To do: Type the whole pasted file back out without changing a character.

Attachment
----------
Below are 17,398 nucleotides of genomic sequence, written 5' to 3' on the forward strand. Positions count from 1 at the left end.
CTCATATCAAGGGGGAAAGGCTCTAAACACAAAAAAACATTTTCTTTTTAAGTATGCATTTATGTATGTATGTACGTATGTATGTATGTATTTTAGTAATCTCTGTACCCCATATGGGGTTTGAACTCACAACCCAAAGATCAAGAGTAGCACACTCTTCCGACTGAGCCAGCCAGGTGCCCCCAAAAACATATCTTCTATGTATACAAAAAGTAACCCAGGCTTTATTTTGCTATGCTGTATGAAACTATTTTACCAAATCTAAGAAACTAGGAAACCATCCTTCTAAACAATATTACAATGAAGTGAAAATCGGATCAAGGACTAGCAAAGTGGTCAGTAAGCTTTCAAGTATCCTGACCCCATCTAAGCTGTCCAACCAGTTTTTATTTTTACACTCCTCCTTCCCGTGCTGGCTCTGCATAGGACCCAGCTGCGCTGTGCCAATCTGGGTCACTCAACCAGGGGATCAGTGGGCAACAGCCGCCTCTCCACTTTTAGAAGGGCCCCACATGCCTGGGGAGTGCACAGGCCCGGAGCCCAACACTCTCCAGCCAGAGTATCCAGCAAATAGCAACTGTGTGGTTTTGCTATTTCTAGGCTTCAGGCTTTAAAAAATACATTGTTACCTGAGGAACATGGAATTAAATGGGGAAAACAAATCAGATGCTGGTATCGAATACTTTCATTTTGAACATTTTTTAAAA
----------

Below are 17,398 nucleotides of genomic sequence, written 5' to 3' on the forward strand. Positions count from 1 at the left end.
CTCATATCAAGGGGGAAAGGCTCTAAACACAAAAAAACATTTTCTTTTTAAGTATGCATTTATGTATGTATGTACGTATGTATGTATGTATTTTAGTAATCTCTGTACCCCATATGGGGTTTGAACTCACAACCCAAAGATCAAGAGTAGCACACTCTTCCGACTGAGCCAGCCAGGTGCCCCCAAAAACATATCTTCTATGTATACAAAAAGTAACCCAGGCTTTATTTTGCTATGCTGTATGAAACTATTTTACCAAATCTAAGAAACTAGGAAACCATCCTTCTAAACAATATTACAATGAAGTGAAAATCGGATCAAGGACTAGCAAAGTGGTCAGTAAGCTTTCAAGTATCCTGACCCCATCTAAGCTGTCCAACCAGTTTTTATTTTTACACTCCTCCTTCCCGTGCTGGCTCTGCATAGGACCCAGCTGCGCTGTGCCAATCTGGGTCACTCAACCAGGGGATCAGTGGGCAACAGCCGCCTCTCCACTTTTAGAAGGGCCCCACATGCCTGGGGAGTGCACAGGCCCGGAGCCCAACACTCTCCAGCCAGAGTATCCAGCAAATAGCAACTGTGTGGTTTTGCTATTTCTAGGCTTCAGGCTTTAAAAAATACATTGTTACCTGAGGAACATGGAATTAAATGGGGAAAACAAATCAGATGCTGGTATCGAATACTTTCATTTTGAACATTTTTTAAAA